Competence, convenience key to attracting new patients

patient satisfaction ratings
A new survey shines light on what patients value when choosing a healthcare provider.

When patients choose a physician, convenience and trust tend to be their top criteria, according to a new study.

A survey administered by Hanover Research on behalf of Weatherby Healthcare, a medical staffing company, took a look at patient preferences when they seek out providers. The Affordable Care Act boosted access for Medicaid patients, so it’s important for providers to align their practices with those patients’ interests, according to Bill Heller, president of Weatherby Healthcare.

“This study shows us that patients really care about simple, hassle-free access to healthcare and doctors who are available and kind,” he said in an announcement accompanying the study’s release.

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Among the survey’s other key findings:

  • Online research continues to play a major role when patients look for new providers. The survey indicates patients tend to gravitate toward broad-based ratings rather than those tailored specifically to physician practices, so it pays to keep track of them and encourage patients to post reviews, even if doing so stresses out many physicians.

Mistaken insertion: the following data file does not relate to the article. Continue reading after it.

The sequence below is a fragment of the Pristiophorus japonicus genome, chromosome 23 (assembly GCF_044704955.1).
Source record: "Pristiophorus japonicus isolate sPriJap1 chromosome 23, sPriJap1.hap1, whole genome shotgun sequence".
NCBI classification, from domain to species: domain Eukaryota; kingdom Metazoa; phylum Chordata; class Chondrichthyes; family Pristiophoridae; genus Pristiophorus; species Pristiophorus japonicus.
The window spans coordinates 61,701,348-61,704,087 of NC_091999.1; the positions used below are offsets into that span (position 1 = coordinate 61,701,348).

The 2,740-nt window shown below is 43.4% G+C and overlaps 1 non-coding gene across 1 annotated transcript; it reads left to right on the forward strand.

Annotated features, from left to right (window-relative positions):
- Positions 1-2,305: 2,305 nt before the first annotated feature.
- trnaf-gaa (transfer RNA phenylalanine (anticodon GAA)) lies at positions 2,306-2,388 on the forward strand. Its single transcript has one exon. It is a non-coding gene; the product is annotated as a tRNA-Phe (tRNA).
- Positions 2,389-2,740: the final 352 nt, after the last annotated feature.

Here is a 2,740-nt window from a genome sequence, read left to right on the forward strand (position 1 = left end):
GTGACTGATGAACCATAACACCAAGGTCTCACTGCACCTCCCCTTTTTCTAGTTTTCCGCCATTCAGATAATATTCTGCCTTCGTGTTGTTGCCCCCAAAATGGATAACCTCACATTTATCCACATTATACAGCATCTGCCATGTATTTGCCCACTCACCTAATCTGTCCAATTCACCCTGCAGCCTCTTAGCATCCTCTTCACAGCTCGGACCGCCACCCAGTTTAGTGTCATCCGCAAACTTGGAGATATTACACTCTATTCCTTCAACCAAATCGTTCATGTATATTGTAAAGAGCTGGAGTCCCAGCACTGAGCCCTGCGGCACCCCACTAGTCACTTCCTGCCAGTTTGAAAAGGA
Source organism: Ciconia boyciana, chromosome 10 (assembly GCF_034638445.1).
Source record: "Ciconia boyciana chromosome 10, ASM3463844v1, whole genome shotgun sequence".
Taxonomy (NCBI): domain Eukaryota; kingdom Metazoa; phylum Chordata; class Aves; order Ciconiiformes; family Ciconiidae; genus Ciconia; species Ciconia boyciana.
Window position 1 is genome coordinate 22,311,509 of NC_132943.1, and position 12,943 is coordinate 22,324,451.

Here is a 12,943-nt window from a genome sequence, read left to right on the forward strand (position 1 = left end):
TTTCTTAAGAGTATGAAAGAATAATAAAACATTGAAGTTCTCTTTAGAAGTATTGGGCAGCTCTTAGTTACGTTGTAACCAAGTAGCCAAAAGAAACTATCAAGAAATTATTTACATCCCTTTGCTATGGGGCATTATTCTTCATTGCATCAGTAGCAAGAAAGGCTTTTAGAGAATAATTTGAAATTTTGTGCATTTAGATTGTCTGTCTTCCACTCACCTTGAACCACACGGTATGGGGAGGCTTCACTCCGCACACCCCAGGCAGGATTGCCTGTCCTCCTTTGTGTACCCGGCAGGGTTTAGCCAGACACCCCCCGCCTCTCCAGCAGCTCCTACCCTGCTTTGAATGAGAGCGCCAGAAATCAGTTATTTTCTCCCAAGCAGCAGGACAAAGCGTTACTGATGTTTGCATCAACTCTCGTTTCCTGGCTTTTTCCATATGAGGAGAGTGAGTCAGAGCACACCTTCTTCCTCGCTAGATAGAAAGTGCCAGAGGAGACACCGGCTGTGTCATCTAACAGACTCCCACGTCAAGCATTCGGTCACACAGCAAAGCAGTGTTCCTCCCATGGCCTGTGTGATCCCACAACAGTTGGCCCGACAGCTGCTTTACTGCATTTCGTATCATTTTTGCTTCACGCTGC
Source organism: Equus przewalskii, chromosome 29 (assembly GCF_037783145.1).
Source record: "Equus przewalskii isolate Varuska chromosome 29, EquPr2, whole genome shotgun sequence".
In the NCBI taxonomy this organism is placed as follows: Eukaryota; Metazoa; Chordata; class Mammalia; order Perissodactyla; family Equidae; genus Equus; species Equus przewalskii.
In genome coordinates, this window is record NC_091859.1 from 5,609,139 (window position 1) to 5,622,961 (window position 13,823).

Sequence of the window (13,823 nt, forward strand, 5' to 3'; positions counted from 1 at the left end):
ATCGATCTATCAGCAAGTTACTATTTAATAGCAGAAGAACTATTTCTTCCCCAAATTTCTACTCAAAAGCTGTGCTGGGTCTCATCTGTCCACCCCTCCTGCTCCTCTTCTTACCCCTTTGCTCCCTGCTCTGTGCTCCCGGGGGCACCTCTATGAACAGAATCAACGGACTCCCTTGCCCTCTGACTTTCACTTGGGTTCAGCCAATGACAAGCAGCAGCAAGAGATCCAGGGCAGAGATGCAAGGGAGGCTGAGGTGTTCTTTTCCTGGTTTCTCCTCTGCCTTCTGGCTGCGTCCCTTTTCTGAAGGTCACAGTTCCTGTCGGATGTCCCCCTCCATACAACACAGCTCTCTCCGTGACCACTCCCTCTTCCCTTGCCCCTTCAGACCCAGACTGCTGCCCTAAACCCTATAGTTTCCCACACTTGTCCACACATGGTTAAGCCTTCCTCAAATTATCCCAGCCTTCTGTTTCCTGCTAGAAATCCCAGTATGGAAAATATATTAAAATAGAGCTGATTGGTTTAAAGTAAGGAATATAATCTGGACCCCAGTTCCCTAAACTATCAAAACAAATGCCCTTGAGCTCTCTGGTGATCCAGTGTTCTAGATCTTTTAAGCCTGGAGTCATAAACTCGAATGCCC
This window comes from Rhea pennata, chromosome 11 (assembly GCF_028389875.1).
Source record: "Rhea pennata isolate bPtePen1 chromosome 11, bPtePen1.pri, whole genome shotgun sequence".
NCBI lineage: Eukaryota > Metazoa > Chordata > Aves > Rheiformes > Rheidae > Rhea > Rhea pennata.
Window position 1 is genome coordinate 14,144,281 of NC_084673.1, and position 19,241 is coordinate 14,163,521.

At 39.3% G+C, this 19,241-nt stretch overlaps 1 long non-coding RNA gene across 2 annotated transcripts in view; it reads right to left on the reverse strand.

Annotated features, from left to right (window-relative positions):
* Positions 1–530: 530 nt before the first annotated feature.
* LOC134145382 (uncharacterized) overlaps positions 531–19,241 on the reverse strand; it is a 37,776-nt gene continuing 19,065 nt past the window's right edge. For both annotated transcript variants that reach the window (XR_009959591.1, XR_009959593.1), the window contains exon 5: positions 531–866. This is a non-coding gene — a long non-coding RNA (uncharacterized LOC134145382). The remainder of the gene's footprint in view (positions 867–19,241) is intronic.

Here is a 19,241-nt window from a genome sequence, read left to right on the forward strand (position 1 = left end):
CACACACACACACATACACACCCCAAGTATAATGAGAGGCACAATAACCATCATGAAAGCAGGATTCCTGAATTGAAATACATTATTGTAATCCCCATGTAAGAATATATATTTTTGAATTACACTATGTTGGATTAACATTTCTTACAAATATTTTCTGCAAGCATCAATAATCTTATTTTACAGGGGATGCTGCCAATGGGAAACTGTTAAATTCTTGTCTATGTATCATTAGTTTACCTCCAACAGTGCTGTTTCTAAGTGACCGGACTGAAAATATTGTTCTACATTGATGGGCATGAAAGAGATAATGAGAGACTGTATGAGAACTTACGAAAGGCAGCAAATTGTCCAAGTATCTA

• Cost and convenience matter. The top factors cited among patients as critical to their decision-making involved whether the practice was in-network for their insurance coverage, the out-of-pocket cost involved in using the practice and the location of the office.
  • Bedside manner and a positive attitude make physicians attractive to patients, according to the study, but competence is key. In the study, 84% of respondents rated their physician’s capabilities and medical knowledge as “extremely” or “very” influential in their choice.
  • When it comes to satisfaction with their current physician, the survey found a correspondence between patient age and satisfaction, with significantly more patients over the age of 55 satisfied with their physician than those between 18 and 34.
  • The biggest area for improvement involves patient wait times. The survey showed widespread patient dissatisfaction with the amount of time spent in exam rooms, waiting for a doctor or nurse to show up.

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